Long Island’s Nassau County certainly isn’t New York City, but it’s close enough that any sort of pushback on the current defund-the-police chic is news.
That’s even more true when that pushback involves well over a thousand people in one of the largest “Back the Blue” rallies in the United States.
According to the Long Island Press, the rally at East Meadow, New York’s Eisenhower Park on Saturday drew “a sea of more than 1,000 people holding ‘thin blue line’ and American flags” and featured a speech from the daughter of a slain New York Police Department officer who was allegedly killed simply for being a police officer.
The event was sponsored by Law Enforcement Officers Weekend — a non-profit group that supports the families of law enforcement officers who die or are seriously injured in the line of duty — and drew attendees from the community, pro-police groups and police departments from Long Island and New York City.
Nassau County Police Benevolent Association President James McDermott pushed back against the protesters and critics who say police in Nassau County have discrimination issues.
“We don’t have these problems here in Nassau County,” McDermott said.
“We have tremendous relationships in all communities, including the minority communities, and they trust us and we worked on that. We fostered these relationships.”
— Rich NY/Vet. (@NYArmyVet47) July 26, 2020
McDermott also said that county leadership had “abandoned” police officers for failing to stand up for them “day in, day out.”
Genesis Familia, the daughter of NYPD Detective Miosotis Familia, was the most prominent speaker at the event.
Detective Familia was killed in 2017 in a mobile command unit in the Bronx by a man who had ranted on Facebook about the police.
“I’m not playing, Mr. Officer. I don’t care about 100 police watching this,” Alexander Bonds said in a 2016 video. “It’s time for people to wisen up.”
Then-NYPD Commissioner James O’Neill said Familia was “murdered for her uniform and for the responsibility she embraced,” according to The New York Times.
On Saturday, Genesis Familia saluted police officers who give “so much for their friends and family and to protect New Yorkers.”
“[Miosotis] was an amazing human being and she was taken from me and those that loved her and that knew her for the blue uniform that she proudly wore,” Familia said.
“And I just want all Americans to remember that all these cops out here protecting us are human beings with families and friends and loved ones who need them to come home.”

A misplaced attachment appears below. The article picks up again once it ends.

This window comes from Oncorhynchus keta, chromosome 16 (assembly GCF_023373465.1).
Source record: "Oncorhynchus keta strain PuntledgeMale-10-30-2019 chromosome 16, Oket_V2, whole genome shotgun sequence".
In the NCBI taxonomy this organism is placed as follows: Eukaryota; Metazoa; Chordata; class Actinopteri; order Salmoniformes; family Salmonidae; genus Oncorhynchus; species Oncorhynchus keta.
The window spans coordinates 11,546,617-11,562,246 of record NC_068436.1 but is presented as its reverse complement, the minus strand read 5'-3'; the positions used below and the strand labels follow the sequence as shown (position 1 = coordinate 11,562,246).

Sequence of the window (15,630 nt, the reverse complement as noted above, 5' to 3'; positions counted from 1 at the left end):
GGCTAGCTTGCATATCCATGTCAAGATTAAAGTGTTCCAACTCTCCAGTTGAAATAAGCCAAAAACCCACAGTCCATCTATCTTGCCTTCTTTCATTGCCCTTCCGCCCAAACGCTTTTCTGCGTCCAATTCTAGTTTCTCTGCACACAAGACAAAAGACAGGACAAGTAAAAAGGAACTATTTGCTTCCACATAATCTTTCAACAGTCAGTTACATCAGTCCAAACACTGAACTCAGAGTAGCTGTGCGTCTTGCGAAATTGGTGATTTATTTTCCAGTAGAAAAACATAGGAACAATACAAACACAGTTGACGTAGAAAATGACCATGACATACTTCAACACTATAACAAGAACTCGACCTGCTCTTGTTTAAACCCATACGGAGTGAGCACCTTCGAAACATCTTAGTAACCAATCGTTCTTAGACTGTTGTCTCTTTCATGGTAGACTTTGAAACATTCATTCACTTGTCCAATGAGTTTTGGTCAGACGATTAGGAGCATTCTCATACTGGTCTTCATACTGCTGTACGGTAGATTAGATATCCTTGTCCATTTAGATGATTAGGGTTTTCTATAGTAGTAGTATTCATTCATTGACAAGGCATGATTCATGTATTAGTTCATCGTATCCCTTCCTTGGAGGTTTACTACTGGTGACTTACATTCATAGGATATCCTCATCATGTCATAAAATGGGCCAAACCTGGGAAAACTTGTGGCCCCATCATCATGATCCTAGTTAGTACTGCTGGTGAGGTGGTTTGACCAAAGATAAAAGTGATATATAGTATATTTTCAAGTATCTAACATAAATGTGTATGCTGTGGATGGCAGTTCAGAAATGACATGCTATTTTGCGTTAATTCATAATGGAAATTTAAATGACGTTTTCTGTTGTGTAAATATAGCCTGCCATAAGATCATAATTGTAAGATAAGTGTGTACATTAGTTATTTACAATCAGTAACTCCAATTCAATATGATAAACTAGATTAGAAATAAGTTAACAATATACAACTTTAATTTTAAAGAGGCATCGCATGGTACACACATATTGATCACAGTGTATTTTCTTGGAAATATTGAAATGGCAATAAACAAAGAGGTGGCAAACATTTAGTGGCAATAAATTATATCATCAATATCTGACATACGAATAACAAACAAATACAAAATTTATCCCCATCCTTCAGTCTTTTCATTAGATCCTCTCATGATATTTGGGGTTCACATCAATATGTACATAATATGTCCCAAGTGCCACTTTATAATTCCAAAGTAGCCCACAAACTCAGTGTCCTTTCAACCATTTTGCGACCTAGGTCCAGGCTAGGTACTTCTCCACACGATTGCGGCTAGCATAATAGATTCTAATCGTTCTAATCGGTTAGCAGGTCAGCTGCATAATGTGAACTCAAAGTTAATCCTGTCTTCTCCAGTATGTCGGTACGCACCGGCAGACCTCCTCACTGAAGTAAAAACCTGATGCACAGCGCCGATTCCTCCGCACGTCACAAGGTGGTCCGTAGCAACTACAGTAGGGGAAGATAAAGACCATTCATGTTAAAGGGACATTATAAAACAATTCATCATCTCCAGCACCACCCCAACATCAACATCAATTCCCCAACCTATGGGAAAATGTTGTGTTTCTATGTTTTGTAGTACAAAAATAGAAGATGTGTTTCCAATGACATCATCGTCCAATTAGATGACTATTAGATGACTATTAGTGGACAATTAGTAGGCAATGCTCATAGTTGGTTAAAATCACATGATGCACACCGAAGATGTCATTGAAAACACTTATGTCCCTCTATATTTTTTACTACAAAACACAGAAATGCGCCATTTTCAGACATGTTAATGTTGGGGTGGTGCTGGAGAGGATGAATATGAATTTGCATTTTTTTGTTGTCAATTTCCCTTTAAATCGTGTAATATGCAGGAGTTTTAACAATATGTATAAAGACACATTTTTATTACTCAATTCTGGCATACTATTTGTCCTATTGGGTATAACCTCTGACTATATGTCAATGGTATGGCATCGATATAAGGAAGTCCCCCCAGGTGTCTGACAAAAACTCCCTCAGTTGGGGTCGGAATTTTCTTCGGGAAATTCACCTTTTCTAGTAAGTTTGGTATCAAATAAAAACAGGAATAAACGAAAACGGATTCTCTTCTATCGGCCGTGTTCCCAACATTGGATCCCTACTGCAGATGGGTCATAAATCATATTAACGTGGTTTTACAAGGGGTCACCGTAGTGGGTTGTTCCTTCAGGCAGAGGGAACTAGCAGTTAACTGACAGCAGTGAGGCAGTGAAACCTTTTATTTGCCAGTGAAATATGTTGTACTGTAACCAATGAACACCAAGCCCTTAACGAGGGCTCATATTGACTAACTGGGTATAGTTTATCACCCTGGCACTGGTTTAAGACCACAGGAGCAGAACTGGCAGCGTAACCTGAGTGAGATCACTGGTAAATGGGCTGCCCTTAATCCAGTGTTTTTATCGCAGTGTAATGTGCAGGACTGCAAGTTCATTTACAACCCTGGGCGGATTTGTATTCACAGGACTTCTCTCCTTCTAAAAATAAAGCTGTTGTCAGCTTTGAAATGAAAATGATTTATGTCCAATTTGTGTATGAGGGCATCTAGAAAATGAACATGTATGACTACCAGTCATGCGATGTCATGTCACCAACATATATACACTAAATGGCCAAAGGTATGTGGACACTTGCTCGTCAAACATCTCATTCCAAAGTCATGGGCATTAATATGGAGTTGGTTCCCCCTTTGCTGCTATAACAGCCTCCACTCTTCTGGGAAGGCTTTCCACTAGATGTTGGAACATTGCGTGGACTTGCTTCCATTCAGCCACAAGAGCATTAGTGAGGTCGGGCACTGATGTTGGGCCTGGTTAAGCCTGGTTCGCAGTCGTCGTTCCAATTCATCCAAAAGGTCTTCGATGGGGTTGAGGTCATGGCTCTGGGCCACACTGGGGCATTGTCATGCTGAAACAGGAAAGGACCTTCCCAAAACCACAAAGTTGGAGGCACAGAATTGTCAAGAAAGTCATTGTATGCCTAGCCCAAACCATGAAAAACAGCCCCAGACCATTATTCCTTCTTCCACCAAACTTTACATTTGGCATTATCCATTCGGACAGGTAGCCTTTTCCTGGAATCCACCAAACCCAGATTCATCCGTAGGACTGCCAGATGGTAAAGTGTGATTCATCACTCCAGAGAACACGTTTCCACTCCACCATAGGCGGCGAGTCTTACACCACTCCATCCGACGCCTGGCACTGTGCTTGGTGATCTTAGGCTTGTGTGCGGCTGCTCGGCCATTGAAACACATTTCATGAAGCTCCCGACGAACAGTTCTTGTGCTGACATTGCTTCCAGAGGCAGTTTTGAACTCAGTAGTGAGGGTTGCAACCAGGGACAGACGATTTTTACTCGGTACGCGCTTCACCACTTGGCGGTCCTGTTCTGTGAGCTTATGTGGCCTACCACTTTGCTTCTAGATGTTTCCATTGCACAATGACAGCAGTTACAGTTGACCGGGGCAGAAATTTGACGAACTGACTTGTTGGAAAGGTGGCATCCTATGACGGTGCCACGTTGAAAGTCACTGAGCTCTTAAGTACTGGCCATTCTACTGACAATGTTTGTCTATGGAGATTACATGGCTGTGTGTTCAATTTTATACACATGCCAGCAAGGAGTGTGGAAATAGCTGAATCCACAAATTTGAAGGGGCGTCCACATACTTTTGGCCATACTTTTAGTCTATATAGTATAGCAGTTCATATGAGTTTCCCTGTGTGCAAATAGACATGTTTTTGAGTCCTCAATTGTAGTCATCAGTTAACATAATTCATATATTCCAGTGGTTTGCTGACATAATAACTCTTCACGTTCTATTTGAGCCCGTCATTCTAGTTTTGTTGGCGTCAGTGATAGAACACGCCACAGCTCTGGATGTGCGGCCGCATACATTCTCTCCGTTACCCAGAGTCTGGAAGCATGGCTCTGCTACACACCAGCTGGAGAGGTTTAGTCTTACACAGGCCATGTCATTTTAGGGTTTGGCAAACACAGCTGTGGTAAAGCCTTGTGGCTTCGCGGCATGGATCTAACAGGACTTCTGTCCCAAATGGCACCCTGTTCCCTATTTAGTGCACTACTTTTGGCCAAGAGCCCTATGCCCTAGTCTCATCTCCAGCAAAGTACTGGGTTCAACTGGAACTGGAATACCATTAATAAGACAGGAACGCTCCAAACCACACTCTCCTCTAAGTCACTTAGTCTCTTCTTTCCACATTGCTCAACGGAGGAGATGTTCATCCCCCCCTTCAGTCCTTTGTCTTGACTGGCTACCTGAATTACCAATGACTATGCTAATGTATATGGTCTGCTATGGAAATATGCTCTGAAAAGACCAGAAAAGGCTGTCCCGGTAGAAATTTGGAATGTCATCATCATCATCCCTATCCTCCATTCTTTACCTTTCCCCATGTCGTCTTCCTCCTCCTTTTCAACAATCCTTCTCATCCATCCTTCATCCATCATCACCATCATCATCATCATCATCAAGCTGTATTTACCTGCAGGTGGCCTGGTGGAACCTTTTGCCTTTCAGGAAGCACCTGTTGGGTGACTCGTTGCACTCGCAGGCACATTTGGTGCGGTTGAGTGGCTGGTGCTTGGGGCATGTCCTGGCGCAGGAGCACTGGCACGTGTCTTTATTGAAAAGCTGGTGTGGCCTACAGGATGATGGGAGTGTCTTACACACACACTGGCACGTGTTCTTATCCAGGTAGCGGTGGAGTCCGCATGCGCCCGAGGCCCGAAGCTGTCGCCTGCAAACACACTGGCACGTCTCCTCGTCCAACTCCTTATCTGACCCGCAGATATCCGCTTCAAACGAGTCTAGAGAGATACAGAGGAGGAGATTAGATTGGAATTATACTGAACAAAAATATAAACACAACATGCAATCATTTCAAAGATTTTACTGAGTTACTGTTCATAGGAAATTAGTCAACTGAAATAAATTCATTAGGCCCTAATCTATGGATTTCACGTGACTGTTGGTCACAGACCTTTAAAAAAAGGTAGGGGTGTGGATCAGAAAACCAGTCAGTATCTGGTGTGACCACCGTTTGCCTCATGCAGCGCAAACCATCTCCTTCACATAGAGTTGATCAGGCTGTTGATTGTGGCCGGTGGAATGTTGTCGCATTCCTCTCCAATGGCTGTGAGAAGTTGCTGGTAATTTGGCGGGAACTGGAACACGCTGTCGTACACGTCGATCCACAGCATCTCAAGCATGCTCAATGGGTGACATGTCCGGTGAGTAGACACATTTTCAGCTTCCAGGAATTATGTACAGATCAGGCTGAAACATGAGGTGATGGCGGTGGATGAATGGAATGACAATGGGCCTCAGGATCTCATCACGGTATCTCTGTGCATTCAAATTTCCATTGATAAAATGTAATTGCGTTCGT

An attempted counter-protest by Black White Brown United and Long Island Peaceful Protesters fell flat, with only several dozen showing up.
“Once moved by Nassau police officers to a designated ‘free speech area’ nearby, numerous attendees of the rally went to confront the protesters, including several who evaded police officers attempting to separate the groups,” the Long Island Press reported.
Back The Blue Rally on Long Island Today. Thousands in Attendance. The Media Won’t Show You This. Retweet the Hell Out of It! #Patriots #BackTheBlue #BlueLivesMatters #Trump2020 #KeepAmericaGreat2020 #KAG2020 #WWG1WGA #SilentMajority #SilentMajorityRising pic.twitter.com/u7uX91OFRH
— Captain Daydream (@CapitanDaydream) July 25, 2020
“We came here to make sure that as much as you [pro-police supporters] love law enforcement, that you love your minorities in this country as well,” said Matthew Williams of Black White Brown United. “That’s our goal to make sure if you guys are so passionate about a uniform you can be just as passionate about a life in this country.”
That’s great messaging at a rally in which the most prominent speaker is the daughter of a minority woman killed because she was a police officer. This one might have been thought out better.
The rally in East Meadow was the third on Long Island in support of police. Earlier in the month, over 1,000 people showed up in Wantagh for a “Back the Blue” rally, according to Patch.
Proud to support our Police ! Protect the blue PEACEFUL march in Wantagh !
“We feel the police have been vilified and wrongly so. Statistics have been bent,” said retired homicide detective Robert Hines. “We believe a lot of what you see in here today is not correctly reported.”
No, none of these rallies were going to match the crowds for the Black Lives Matter rallies. Those, however, were in support of a cause that was massively popular in the media.
Support for law enforcement is decidedly unpopular at the moment — something that, given the political environment, could be enough to call into question someone’s moral compass.
All the more credit, then, to the men and women who showed up to these protests and made it clear enforcing our laws in a fair and just manner can still garner support close to New York City — even if it isn’t a favored cause at the moment.
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